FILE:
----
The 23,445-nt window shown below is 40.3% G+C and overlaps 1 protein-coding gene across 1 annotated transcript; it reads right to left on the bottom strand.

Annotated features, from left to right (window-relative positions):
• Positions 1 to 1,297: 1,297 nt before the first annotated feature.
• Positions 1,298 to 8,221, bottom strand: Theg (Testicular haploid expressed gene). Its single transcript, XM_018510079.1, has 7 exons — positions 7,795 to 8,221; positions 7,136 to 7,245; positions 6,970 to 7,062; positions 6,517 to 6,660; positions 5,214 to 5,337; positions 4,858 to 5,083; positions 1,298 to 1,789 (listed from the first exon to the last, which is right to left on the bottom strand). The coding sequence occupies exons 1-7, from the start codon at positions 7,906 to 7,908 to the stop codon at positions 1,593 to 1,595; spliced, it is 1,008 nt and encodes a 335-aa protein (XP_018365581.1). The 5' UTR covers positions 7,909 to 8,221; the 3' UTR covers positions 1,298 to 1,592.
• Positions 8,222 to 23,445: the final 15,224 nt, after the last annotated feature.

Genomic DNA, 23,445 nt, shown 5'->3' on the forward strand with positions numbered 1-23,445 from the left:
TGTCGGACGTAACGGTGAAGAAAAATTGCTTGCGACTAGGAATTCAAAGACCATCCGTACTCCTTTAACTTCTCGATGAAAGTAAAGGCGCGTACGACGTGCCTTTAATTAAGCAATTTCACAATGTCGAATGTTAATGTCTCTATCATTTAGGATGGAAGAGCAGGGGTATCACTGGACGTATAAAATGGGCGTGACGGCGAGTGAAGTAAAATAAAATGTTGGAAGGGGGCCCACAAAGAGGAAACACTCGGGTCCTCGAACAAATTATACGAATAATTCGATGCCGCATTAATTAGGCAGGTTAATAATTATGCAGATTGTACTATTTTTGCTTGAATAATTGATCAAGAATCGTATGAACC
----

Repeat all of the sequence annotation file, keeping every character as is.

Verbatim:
The 23,445-nt window shown below is 40.3% G+C and overlaps 1 protein-coding gene across 1 annotated transcript; it reads right to left on the bottom strand.

Annotated features, from left to right (window-relative positions):
• Positions 1 to 1,297: 1,297 nt before the first annotated feature.
• Positions 1,298 to 8,221, bottom strand: Theg (Testicular haploid expressed gene). Its single transcript, XM_018510079.1, has 7 exons — positions 7,795 to 8,221; positions 7,136 to 7,245; positions 6,970 to 7,062; positions 6,517 to 6,660; positions 5,214 to 5,337; positions 4,858 to 5,083; positions 1,298 to 1,789 (listed from the first exon to the last, which is right to left on the bottom strand). The coding sequence occupies exons 1-7, from the start codon at positions 7,906 to 7,908 to the stop codon at positions 1,593 to 1,595; spliced, it is 1,008 nt and encodes a 335-aa protein (XP_018365581.1). The 5' UTR covers positions 7,909 to 8,221; the 3' UTR covers positions 1,298 to 1,592.
• Positions 8,222 to 23,445: the final 15,224 nt, after the last annotated feature.

Genomic DNA, 23,445 nt, shown 5'->3' on the forward strand with positions numbered 1-23,445 from the left:
TGTCGGACGTAACGGTGAAGAAAAATTGCTTGCGACTAGGAATTCAAAGACCATCCGTACTCCTTTAACTTCTCGATGAAAGTAAAGGCGCGTACGACGTGCCTTTAATTAAGCAATTTCACAATGTCGAATGTTAATGTCTCTATCATTTAGGATGGAAGAGCAGGGGTATCACTGGACGTATAAAATGGGCGTGACGGCGAGTGAAGTAAAATAAAATGTTGGAAGGGGGCCCACAAAGAGGAAACACTCGGGTCCTCGAACAAATTATACGAATAATTCGATGCCGCATTAATTAGGCAGGTTAATAATTATGCAGATTGTACTATTTTTGCTTGAATAATTGATCAAGAATCGTATGAACC